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Water Resources
Lecture 4
The River Environment (2)
Problems with generic zoning of a river:
• Many rivers are different – they occur in different
geological and climatic regions.
• Different rivers have different transitions along
their profiles.
• Rivers do not often undergo a gradual transition
along their profile:
– What about rejuvination at a nick-point?
– What happens when a tributary with very different
characteristics joins the main stream?
– What happens when a river is dammed along its
Hiererarchical Classification of
River Systems
• Proposed by Frissel et al, 1986.
• Adapted to a geomorphological classification for
Southern Africa by Rowntree and Wadeson, 1999.
• Basic Principle:
River System
River Zones
Morphological Units
Hydraulic Biotopes
Frissel et al
Definitions (Frissel)
• Stream System:
– All surface waters in a Watershed (catchment).
• Segment System:
– Portion of a stream system flowing through a
single bedrock type, and bounded by tributary
junctions or major waterfalls.
Definitions: Frissel
• Reach System:
– A length of stream segment lying between
breaks in a channel slope, local side-slopes,
valley floor width, riparian vegetation, and
bank material.
• Pool or riffle system:
– A subsystem of a reach having characteristic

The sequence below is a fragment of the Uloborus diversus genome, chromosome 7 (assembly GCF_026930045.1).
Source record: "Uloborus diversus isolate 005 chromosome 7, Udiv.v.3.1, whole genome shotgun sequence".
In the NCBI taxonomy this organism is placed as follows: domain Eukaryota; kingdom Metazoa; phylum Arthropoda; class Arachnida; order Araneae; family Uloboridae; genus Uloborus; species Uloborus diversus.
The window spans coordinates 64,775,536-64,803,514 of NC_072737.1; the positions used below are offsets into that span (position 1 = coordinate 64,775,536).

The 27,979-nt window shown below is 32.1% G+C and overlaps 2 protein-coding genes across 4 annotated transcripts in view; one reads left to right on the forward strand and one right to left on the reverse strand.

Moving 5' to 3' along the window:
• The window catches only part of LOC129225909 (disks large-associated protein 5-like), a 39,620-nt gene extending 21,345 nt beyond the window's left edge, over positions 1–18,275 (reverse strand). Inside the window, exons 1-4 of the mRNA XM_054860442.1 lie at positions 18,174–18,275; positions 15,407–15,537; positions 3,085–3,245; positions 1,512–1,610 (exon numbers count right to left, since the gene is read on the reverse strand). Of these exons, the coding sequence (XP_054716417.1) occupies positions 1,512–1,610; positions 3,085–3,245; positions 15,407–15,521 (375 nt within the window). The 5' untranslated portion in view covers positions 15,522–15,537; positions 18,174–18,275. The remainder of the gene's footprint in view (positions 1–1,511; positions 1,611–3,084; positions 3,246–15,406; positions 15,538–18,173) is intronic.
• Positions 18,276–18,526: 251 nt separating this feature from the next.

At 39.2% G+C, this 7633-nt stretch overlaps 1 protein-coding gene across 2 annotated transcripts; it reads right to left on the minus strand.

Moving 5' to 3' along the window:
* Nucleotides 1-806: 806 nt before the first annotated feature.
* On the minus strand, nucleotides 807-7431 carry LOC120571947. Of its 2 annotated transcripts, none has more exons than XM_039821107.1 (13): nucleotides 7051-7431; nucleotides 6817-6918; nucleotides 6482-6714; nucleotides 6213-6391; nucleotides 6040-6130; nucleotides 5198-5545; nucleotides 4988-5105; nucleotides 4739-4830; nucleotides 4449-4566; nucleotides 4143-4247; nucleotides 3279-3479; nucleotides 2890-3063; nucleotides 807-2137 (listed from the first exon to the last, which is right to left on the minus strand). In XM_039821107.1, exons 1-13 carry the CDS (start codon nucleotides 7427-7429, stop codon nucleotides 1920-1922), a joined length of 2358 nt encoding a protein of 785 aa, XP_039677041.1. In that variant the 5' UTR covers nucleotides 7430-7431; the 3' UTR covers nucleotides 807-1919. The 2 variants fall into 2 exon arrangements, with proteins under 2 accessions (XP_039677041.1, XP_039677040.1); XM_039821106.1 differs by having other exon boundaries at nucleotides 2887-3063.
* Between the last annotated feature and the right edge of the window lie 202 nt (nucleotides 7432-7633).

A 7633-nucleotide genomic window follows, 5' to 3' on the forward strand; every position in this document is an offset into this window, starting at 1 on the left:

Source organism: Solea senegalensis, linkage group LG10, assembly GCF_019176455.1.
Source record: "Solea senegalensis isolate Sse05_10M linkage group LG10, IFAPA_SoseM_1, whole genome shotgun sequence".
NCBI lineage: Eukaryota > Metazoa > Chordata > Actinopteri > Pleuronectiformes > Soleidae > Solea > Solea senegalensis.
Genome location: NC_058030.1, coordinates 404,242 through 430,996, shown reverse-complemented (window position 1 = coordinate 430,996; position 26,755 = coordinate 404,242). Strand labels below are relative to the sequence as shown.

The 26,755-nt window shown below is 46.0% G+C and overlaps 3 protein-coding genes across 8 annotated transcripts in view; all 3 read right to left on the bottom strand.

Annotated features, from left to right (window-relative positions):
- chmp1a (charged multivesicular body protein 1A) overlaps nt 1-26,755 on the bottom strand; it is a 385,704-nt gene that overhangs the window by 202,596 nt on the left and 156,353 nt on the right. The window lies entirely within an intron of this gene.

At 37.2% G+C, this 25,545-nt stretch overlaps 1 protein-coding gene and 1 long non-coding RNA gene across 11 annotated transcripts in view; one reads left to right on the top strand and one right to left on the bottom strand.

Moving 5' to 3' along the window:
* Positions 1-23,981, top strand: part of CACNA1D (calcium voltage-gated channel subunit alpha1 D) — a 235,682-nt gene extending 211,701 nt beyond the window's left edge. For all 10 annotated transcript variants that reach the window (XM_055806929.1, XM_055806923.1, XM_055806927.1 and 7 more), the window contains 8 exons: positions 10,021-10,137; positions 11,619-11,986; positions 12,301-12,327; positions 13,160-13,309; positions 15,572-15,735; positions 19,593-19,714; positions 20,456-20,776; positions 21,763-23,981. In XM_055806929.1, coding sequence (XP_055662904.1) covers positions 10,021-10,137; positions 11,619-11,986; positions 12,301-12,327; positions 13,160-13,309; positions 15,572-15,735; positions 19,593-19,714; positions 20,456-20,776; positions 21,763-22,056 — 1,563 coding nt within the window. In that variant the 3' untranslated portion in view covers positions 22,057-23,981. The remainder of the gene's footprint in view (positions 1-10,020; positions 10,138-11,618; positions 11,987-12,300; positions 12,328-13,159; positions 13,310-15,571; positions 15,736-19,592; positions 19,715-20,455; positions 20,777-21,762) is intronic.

bed topography, water surface, slope, depth and
velocity patterns
Classification of Rowntree and
Hydraulic Biotopes
• A mosaic of small patches of uniform
condition within the wetted perimeter of a
• Delineated by discontinuities in either flow
or substratum.
Hydraulic Biotopes
Substrate Types
Flow Types
• Bedrock
• Boulder
• Large Cobble
• Pebble
• Gravel
• Sand
• Silt/Mud
• No flow
• Barely perceptible flow
• Smooth boundary turbulent
• Ripple surface
• Slow and fast riffle flow
• Undular standing wave
• Broken standing wave
• Cascade
• Chute
• Free fall
• Boil
The Rive Continuum Concept
(Vannote et al, 1980)
• 4 dimensions to change in a river system.
• RCC Deals with longitudinal change:
Basic Principle:
Rivers possess a continuous gradient of physical and
chemical conditions that are progressively and
continuously modified modified downstream.
Driving variables
Response variables
Davies and
Day, 1998.
• Essentially all components of a river, at any
point along its length, are dictated by
abiotic and chemical conditions and
modified by gradients of biological
variables and processes that occur upstream
of the point of consideration.
Criticism of RCC:
It does not focus on all 4 dimensions
of change.
E.g: Junk et al, 1989: Flood Pulse Concept.
From Davies and
Day 1998
Davies and Day, 1988
Frissel et al, 1986
Rowntree and Wadeson 1999
Vannote et al, 1980
Junk et al, 1989
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